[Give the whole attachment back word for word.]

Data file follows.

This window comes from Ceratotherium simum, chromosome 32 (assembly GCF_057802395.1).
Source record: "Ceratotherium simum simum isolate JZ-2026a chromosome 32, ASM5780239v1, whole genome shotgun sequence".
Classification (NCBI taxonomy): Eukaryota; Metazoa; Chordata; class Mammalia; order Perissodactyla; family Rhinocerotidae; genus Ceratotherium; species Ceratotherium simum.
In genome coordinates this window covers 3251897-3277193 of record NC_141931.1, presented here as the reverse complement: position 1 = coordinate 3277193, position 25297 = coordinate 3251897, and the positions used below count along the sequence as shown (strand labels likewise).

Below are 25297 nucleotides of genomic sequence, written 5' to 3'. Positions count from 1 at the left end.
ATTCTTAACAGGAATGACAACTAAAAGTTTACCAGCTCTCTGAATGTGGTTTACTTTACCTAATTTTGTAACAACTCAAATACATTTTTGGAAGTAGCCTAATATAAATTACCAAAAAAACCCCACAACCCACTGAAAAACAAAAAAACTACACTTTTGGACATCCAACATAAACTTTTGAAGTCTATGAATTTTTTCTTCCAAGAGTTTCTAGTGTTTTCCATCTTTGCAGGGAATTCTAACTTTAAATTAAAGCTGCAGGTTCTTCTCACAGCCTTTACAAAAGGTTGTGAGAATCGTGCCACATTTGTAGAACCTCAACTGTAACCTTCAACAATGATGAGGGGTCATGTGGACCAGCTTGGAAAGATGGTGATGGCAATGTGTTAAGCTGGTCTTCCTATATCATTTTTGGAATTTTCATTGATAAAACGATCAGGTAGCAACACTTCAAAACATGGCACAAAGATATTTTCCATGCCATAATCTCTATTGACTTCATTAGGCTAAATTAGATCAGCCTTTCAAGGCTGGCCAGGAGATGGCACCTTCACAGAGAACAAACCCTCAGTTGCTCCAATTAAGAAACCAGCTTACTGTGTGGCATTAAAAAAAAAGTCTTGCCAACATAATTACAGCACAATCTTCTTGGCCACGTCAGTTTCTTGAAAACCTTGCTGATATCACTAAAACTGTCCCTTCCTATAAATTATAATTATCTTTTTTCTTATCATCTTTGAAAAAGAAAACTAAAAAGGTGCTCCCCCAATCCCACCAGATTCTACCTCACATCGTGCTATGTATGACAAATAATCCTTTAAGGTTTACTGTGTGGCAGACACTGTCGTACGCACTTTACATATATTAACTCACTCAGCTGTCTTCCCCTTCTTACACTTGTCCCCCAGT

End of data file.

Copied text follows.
This window comes from Ceratotherium simum, chromosome 32 (assembly GCF_057802395.1).
Source record: "Ceratotherium simum simum isolate JZ-2026a chromosome 32, ASM5780239v1, whole genome shotgun sequence".
Classification (NCBI taxonomy): Eukaryota; Metazoa; Chordata; class Mammalia; order Perissodactyla; family Rhinocerotidae; genus Ceratotherium; species Ceratotherium simum.
In genome coordinates this window covers 3251897-3277193 of record NC_141931.1, presented here as the reverse complement: position 1 = coordinate 3277193, position 25297 = coordinate 3251897, and the positions used below count along the sequence as shown (strand labels likewise).

Below are 25297 nucleotides of genomic sequence, written 5' to 3'. Positions count from 1 at the left end.
ATTCTTAACAGGAATGACAACTAAAAGTTTACCAGCTCTCTGAATGTGGTTTACTTTACCTAATTTTGTAACAACTCAAATACATTTTTGGAAGTAGCCTAATATAAATTACCAAAAAAACCCCACAACCCACTGAAAAACAAAAAAACTACACTTTTGGACATCCAACATAAACTTTTGAAGTCTATGAATTTTTTCTTCCAAGAGTTTCTAGTGTTTTCCATCTTTGCAGGGAATTCTAACTTTAAATTAAAGCTGCAGGTTCTTCTCACAGCCTTTACAAAAGGTTGTGAGAATCGTGCCACATTTGTAGAACCTCAACTGTAACCTTCAACAATGATGAGGGGTCATGTGGACCAGCTTGGAAAGATGGTGATGGCAATGTGTTAAGCTGGTCTTCCTATATCATTTTTGGAATTTTCATTGATAAAACGATCAGGTAGCAACACTTCAAAACATGGCACAAAGATATTTTCCATGCCATAATCTCTATTGACTTCATTAGGCTAAATTAGATCAGCCTTTCAAGGCTGGCCAGGAGATGGCACCTTCACAGAGAACAAACCCTCAGTTGCTCCAATTAAGAAACCAGCTTACTGTGTGGCATTAAAAAAAAAGTCTTGCCAACATAATTACAGCACAATCTTCTTGGCCACGTCAGTTTCTTGAAAACCTTGCTGATATCACTAAAACTGTCCCTTCCTATAAATTATAATTATCTTTTTTCTTATCATCTTTGAAAAAGAAAACTAAAAAGGTGCTCCCCCAATCCCACCAGATTCTACCTCACATCGTGCTATGTATGACAAATAATCCTTTAAGGTTTACTGTGTGGCAGACACTGTCGTACGCACTTTACATATATTAACTCACTCAGCTGTCTTCCCCTTCTTACACTTGTCCCCCAGT